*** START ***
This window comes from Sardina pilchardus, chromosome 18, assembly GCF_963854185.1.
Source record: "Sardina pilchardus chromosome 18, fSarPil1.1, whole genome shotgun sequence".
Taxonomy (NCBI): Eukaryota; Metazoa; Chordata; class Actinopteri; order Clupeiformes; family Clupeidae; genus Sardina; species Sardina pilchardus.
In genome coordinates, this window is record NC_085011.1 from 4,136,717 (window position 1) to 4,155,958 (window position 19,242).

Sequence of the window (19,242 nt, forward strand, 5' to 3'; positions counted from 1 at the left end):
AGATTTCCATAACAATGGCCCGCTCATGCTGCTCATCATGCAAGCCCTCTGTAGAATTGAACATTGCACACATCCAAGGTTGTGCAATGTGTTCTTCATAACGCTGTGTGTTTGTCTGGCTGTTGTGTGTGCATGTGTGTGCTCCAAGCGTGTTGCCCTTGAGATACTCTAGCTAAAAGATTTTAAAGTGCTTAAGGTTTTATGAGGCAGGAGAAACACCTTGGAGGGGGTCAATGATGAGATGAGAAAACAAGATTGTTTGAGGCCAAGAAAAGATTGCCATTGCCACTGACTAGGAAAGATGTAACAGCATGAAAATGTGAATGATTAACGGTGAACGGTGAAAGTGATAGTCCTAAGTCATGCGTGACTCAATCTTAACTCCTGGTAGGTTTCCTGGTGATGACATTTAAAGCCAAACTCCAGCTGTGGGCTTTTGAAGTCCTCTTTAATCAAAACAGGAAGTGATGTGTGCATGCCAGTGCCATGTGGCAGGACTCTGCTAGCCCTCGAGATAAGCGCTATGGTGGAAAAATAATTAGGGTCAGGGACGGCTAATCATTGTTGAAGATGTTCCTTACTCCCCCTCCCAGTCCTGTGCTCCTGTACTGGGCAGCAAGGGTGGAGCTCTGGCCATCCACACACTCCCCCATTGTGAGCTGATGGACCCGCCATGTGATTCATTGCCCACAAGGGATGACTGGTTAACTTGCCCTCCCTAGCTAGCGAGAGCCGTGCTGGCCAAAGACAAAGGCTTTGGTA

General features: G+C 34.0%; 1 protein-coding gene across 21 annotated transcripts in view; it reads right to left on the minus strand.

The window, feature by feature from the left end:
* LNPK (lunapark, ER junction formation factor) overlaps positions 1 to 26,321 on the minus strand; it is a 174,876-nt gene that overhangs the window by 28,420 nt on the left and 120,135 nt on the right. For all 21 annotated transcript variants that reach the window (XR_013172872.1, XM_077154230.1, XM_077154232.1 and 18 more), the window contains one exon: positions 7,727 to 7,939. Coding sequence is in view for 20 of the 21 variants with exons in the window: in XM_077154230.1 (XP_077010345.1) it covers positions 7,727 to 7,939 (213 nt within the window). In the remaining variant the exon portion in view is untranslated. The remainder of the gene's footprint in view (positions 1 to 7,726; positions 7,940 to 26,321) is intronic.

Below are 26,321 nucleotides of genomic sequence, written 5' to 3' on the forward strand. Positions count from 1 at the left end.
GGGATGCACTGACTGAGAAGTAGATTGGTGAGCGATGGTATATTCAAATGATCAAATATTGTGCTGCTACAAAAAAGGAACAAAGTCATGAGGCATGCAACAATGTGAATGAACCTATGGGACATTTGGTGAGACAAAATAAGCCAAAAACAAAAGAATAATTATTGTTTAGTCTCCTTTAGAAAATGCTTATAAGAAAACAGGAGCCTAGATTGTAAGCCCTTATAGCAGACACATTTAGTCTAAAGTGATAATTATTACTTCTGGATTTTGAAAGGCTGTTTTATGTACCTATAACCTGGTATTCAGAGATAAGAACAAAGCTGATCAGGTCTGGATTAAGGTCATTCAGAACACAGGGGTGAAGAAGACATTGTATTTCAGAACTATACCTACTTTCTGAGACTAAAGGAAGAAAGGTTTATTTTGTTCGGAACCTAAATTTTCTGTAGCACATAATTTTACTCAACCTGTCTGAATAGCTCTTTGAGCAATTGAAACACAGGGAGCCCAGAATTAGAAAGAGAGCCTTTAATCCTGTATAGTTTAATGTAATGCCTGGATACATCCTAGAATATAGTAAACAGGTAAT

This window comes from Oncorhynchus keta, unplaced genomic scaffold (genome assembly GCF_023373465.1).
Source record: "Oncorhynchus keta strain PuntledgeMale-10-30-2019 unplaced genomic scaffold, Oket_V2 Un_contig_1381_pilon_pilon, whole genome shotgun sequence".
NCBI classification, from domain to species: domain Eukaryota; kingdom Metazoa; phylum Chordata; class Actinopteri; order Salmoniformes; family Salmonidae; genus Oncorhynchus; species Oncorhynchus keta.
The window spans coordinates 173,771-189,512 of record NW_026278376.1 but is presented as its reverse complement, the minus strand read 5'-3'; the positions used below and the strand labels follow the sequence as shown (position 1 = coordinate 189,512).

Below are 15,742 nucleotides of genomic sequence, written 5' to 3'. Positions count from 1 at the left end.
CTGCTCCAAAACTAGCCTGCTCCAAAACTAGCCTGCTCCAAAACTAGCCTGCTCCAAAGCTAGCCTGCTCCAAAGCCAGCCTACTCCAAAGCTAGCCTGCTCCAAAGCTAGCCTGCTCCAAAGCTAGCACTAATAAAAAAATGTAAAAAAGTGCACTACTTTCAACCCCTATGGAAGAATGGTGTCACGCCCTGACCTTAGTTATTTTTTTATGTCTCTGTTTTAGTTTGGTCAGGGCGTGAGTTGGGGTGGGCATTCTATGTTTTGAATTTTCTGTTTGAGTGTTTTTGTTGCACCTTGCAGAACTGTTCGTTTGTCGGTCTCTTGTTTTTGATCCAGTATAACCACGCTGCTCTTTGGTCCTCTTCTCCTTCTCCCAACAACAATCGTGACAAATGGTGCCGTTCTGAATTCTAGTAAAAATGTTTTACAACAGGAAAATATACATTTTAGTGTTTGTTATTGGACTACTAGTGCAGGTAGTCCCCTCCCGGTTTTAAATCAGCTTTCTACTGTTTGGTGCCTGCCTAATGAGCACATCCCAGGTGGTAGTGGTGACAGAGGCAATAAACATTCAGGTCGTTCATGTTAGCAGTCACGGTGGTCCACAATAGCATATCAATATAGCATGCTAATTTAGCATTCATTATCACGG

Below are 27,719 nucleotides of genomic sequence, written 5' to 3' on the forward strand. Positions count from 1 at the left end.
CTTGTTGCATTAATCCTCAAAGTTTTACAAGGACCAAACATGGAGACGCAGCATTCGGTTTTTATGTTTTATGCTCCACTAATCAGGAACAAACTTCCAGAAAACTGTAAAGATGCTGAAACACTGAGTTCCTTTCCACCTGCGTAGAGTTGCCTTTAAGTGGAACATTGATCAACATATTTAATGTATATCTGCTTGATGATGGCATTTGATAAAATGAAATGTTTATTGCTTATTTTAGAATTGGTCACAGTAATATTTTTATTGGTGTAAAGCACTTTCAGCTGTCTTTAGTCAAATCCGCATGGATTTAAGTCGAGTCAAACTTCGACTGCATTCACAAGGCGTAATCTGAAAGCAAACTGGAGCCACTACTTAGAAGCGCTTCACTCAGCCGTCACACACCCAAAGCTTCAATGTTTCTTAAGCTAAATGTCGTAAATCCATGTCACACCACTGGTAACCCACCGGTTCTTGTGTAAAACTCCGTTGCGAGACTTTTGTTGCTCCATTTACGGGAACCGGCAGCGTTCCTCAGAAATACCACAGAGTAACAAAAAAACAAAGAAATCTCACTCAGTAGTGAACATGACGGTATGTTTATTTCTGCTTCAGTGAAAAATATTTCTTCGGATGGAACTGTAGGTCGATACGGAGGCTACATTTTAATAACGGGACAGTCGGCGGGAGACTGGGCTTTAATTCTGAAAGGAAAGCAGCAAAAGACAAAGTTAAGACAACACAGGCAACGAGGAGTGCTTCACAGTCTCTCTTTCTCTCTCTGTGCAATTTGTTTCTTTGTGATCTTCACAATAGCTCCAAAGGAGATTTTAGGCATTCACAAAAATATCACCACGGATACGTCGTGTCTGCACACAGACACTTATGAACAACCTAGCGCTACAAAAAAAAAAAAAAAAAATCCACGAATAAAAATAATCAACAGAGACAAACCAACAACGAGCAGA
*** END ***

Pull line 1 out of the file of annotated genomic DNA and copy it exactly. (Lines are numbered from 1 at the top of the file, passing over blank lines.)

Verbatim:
This window comes from Sardina pilchardus, chromosome 18, assembly GCF_963854185.1.